Remember your first week at a new job? As you anxiously clocked in for the first few times, your gaze likely did not stay still. You nervously looked side to side, to others for approval of every small step you made toward the shared goal. You didn’t know what was important to those around you, and what was not worth focusing too much on. You didn’t know the habits of your new colleagues, and you didn’t know whether the experience behind your input was enough to justify speaking up in meetings.
You likely remained quieter than usual in those first few days, and you likely tried to just soak it all in. As you did, the documents attached in emails still looked intimidating; even on the second, third, fourth day. The terminology and verbiage used likely left you feeling small. As you read through and attempted to learn as much as possible, your levels of anxiety likely peaked prior to making their way back to normal levels.
As you enter new domains in life, you’ll be met with individuals who’ve been there for a while. They now speak in a different language than you do, and are rather quick in their communications back and forth. They use acronyms, and words you’ve never used before, and they seldom do a good job of lowering the levels of anxiety that newcomers enter into their world with.
This article is about language that’s specific to your field of expertise. It aims to motivate you to be sensitive to the ones who don’t yet know all the acronyms and sayings of what you’ve practiced for so long. To you, the language that you use may now be second nature. To them, these very simple, useful, words and acronyms likely make them feel insignificant and uninformed.
The Terms Aren’t Scary, Not Knowing Where to Start Is
“Mike, are you able to perform a SWOT analysis in relation to what we discussed at the 9:00 am meeting?”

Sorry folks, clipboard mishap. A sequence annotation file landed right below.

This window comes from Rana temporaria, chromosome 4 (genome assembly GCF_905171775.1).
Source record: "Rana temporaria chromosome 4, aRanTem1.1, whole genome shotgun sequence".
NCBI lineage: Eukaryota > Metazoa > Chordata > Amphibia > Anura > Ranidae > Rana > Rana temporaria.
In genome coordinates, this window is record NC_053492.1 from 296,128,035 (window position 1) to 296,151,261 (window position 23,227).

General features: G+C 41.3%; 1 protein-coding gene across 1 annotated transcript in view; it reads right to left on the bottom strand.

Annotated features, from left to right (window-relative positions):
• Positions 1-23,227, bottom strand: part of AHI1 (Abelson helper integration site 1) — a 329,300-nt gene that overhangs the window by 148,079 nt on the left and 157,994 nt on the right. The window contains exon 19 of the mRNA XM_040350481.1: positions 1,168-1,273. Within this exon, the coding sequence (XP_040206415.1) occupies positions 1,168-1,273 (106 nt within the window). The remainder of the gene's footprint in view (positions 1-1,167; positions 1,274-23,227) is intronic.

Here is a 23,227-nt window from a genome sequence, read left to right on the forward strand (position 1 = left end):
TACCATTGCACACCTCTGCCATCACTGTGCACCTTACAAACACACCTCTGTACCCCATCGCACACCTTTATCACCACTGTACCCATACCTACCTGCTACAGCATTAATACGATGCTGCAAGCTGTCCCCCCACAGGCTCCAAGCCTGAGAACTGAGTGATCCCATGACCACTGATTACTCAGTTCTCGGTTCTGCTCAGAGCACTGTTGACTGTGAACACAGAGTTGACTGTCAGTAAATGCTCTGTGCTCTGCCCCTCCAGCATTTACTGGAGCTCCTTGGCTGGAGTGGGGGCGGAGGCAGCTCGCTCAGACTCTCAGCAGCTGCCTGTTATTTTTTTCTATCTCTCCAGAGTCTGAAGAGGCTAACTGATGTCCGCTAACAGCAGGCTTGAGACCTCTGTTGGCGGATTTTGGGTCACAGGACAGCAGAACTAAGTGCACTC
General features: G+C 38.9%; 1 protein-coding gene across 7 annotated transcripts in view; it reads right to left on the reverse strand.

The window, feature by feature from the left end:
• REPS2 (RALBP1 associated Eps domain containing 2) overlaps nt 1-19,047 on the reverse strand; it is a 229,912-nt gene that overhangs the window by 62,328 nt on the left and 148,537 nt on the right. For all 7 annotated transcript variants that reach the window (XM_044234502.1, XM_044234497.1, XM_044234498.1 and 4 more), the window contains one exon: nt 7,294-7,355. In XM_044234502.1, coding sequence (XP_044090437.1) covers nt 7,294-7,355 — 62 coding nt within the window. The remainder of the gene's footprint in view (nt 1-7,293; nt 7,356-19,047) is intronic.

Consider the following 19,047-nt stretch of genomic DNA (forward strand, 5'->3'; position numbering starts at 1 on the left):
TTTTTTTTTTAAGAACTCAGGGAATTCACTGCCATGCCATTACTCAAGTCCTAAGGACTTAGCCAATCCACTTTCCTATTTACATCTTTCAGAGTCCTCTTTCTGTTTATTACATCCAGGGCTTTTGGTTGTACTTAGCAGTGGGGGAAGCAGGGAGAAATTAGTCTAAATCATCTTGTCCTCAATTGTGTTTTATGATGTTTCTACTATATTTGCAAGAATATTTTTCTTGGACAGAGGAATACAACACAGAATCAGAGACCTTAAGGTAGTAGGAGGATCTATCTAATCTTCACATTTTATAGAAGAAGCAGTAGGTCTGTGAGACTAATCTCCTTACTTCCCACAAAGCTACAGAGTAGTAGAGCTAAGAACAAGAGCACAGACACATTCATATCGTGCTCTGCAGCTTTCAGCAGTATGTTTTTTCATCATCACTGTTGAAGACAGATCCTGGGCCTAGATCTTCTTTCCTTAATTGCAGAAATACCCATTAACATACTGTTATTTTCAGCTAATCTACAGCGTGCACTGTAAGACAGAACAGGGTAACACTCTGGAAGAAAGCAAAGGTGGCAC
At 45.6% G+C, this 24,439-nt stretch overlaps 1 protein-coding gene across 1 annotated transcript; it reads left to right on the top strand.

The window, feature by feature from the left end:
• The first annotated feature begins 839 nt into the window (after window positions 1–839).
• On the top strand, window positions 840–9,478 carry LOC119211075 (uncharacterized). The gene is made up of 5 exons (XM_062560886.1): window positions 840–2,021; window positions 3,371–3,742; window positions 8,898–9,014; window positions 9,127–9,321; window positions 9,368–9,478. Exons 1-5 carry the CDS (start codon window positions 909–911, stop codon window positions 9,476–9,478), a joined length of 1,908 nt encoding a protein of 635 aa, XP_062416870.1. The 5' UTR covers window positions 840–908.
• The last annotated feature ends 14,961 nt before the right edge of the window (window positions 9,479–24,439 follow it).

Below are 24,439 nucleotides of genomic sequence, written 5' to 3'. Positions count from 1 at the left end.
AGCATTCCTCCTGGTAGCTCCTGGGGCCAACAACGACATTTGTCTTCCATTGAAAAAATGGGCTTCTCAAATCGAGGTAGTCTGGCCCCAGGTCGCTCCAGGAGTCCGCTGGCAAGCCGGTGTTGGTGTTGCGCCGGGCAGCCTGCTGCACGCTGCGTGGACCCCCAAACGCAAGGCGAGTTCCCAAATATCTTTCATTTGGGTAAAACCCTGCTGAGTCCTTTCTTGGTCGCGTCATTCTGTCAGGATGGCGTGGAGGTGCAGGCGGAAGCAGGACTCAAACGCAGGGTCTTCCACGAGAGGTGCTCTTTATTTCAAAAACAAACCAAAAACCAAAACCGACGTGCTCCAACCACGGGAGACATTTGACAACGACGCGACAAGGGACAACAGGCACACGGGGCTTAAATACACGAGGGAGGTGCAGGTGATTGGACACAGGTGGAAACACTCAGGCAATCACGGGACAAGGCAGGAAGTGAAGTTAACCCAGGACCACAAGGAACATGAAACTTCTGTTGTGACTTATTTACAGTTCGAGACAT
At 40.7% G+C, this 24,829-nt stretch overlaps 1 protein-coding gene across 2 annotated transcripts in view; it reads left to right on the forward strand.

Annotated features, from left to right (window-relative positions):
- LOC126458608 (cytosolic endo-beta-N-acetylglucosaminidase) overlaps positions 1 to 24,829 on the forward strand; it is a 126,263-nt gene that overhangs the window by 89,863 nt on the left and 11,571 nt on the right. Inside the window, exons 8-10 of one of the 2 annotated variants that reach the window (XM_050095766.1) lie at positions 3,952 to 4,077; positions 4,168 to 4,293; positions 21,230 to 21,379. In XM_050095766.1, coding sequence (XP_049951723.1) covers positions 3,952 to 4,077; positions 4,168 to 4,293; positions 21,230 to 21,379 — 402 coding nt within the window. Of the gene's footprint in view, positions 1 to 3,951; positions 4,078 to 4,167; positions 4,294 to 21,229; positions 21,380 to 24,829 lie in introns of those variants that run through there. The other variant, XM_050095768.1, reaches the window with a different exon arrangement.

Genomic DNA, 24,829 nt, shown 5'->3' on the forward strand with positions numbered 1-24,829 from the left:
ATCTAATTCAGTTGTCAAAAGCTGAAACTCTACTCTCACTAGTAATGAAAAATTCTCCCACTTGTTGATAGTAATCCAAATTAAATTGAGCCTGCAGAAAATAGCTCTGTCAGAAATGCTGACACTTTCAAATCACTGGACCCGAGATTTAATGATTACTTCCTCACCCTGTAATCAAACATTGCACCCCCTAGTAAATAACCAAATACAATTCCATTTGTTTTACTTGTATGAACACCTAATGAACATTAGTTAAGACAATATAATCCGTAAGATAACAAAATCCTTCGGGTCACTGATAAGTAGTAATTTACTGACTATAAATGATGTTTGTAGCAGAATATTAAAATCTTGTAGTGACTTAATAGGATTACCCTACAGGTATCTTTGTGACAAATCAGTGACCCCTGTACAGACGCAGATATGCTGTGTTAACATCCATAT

“Hey, have you had a chance to analyze our SEO progress in May?”
“I think we’re forgetting to remain focused on our ROI in the discussion about these options…”
The acronyms above are very simple to follow once you know what they represent:
- Strengths, Weaknesses, Opportunities, Threats
- Search Engine Optimization
- Return on Investment
To a newcomer who doesn’t yet know their meaning however, these acronyms can send them down a spiral of self doubt. These acronyms are simple in their meaning, and are nothing close to intimidating to learn. However, should someone use a very simple acronym in conversation with you that you’ve never heard before, you’d likely assume the worst.
You’d tend to assume that those acronyms are some very complicated jargon that only experts use. Since you aren’t yet educated on what they mean, you’d understand yourself to not be an expert. Some, would even begin to think they don’t belong, and might feel a diminished sense of worth in the environment they’re in.
The acronyms and terms that we don’t yet know, seem to exaggerate our anxieties around not being an integral part of a new a team. Even though they’re often simple in their meaning, they perpetuate our worries, and add an unneeded barrier which we don’t yet know how to climb over.
When using acronyms and special terms in the professional setting, try your best to always ensure that everyone in the room knows what those acronyms and terms mean. Ensure to check in with those who are new to the conversation that you’re used to having, and whether they’re following what you’re saying.
This habit will save your dialogue, presentations, and meetings when you find yourself in a room with important people from different domains. Your practice with subordinates and newcomers in this regard, will ensure that people more important than yourself also know what you’re talking about when you use special terms and acronyms.
When you educate them on the meaning of certain acronyms and terms, their perception of how simple those terms and acronyms are will benefit you. They’ll thank you for relieving them of their anxieties amidst the foreign situation that they’re in. Perhaps they were a bit hesitant to ask, or perhaps they didn’t want to out themselves as unknowing in the field. Your initiated assurance of their understanding of all the special terms and acronyms you use will do well to win them over to your side.
Next in line:
- Why You Should Be Very Careful Labeling Anything As Right or True
- How to Address Missing Parts of a Subordinate’s Work / Deliverable
- How to Motivate Someone to Complete a Difficult Task and Perform
- How to Deal With Humans’ Inherent Selfishness
- Why “Yes Men” Are Dangerous, and How to Easily Spot Them